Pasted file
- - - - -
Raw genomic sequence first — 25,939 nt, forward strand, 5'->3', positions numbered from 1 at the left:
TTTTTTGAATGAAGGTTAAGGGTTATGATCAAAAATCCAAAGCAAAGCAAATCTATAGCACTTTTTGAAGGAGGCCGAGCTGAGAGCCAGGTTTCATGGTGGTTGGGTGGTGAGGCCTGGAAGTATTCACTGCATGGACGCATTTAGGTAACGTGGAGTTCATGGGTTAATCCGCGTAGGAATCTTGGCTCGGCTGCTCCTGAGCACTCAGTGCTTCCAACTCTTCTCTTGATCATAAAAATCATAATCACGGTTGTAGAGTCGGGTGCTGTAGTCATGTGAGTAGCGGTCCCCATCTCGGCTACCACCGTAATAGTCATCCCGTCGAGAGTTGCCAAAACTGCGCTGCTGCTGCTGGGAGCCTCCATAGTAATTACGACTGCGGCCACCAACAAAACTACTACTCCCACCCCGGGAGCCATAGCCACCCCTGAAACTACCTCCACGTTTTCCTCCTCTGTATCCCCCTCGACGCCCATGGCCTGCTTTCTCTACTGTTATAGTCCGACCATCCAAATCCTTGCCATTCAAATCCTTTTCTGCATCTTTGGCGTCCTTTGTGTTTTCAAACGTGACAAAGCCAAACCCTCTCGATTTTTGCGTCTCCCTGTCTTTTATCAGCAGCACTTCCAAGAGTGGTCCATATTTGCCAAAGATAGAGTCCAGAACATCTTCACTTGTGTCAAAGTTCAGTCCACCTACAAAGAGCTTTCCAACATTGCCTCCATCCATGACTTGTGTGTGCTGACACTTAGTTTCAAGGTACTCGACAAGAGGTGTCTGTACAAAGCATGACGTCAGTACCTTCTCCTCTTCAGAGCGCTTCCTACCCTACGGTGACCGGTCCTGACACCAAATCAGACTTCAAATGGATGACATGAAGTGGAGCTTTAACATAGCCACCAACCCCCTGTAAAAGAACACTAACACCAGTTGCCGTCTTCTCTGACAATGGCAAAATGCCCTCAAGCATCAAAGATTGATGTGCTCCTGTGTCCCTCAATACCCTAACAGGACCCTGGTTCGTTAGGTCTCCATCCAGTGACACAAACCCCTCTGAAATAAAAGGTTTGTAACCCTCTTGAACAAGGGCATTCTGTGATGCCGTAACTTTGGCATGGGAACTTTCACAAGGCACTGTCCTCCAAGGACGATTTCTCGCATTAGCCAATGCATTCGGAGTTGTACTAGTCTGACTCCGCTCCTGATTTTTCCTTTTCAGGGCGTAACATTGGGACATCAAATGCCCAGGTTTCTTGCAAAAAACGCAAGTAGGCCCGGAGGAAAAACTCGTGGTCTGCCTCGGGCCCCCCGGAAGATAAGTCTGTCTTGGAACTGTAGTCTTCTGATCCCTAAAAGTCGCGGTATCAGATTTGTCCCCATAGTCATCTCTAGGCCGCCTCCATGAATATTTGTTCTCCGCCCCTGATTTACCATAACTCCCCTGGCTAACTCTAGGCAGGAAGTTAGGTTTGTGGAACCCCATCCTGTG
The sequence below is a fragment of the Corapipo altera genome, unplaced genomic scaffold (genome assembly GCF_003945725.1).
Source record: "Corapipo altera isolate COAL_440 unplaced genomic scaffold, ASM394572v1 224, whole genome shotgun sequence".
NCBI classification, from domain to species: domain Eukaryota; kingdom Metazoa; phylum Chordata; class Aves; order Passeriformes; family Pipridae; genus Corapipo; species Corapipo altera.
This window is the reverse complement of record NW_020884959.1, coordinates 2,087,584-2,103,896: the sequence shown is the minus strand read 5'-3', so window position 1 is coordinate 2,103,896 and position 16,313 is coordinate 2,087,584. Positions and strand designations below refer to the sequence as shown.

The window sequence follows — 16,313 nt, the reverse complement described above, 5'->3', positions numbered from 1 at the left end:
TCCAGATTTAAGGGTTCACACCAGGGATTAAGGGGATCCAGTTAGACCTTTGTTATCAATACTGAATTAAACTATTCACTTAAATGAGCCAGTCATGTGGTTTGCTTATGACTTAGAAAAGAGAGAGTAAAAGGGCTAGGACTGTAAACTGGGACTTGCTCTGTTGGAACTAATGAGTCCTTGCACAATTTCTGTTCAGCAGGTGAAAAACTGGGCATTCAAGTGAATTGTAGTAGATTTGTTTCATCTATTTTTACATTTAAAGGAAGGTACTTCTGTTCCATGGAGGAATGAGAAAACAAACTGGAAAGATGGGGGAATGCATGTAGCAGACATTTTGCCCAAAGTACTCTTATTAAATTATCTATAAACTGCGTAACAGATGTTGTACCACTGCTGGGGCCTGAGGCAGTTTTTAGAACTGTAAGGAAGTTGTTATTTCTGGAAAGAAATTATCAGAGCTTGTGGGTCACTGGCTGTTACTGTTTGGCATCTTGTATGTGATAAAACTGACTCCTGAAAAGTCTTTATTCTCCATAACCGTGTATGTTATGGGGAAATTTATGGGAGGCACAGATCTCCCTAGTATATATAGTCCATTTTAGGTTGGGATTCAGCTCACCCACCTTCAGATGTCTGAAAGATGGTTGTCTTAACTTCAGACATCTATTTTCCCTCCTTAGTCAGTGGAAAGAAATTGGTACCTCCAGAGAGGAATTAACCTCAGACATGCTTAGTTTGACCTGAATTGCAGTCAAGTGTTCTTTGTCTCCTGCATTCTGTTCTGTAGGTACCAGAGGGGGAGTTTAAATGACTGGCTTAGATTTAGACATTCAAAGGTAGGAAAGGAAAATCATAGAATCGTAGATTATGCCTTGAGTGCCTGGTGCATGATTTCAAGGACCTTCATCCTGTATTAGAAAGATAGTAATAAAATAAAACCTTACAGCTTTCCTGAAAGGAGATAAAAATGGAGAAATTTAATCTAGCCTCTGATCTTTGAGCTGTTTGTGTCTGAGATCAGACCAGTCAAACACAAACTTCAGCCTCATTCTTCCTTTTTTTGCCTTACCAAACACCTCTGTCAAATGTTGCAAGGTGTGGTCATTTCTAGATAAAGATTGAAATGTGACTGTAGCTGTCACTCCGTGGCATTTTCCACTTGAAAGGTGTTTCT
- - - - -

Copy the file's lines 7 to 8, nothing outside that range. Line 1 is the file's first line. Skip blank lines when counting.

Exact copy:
The window sequence follows — 16,313 nt, the reverse complement described above, 5'->3', positions numbered from 1 at the left end:
TCCAGATTTAAGGGTTCACACCAGGGATTAAGGGGATCCAGTTAGACCTTTGTTATCAATACTGAATTAAACTATTCACTTAAATGAGCCAGTCATGTGGTTTGCTTATGACTTAGAAAAGAGAGAGTAAAAGGGCTAGGACTGTAAACTGGGACTTGCTCTGTTGGAACTAATGAGTCCTTGCACAATTTCTGTTCAGCAGGTGAAAAACTGGGCATTCAAGTGAATTGTAGTAGATTTGTTTCATCTATTTTTACATTTAAAGGAAGGTACTTCTGTTCCATGGAGGAATGAGAAAACAAACTGGAAAGATGGGGGAATGCATGTAGCAGACATTTTGCCCAAAGTACTCTTATTAAATTATCTATAAACTGCGTAACAGATGTTGTACCACTGCTGGGGCCTGAGGCAGTTTTTAGAACTGTAAGGAAGTTGTTATTTCTGGAAAGAAATTATCAGAGCTTGTGGGTCACTGGCTGTTACTGTTTGGCATCTTGTATGTGATAAAACTGACTCCTGAAAAGTCTTTATTCTCCATAACCGTGTATGTTATGGGGAAATTTATGGGAGGCACAGATCTCCCTAGTATATATAGTCCATTTTAGGTTGGGATTCAGCTCACCCACCTTCAGATGTCTGAAAGATGGTTGTCTTAACTTCAGACATCTATTTTCCCTCCTTAGTCAGTGGAAAGAAATTGGTACCTCCAGAGAGGAATTAACCTCAGACATGCTTAGTTTGACCTGAATTGCAGTCAAGTGTTCTTTGTCTCCTGCATTCTGTTCTGTAGGTACCAGAGGGGGAGTTTAAATGACTGGCTTAGATTTAGACATTCAAAGGTAGGAAAGGAAAATCATAGAATCGTAGATTATGCCTTGAGTGCCTGGTGCATGATTTCAAGGACCTTCATCCTGTATTAGAAAGATAGTAATAAAATAAAACCTTACAGCTTTCCTGAAAGGAGATAAAAATGGAGAAATTTAATCTAGCCTCTGATCTTTGAGCTGTTTGTGTCTGAGATCAGACCAGTCAAACACAAACTTCAGCCTCATTCTTCCTTTTTTTGCCTTACCAAACACCTCTGTCAAATGTTGCAAGGTGTGGTCATTTCTAGATAAAGATTGAAATGTGACTGTAGCTGTCACTCCGTGGCATTTTCCACTTGAAAGGTGTTTCT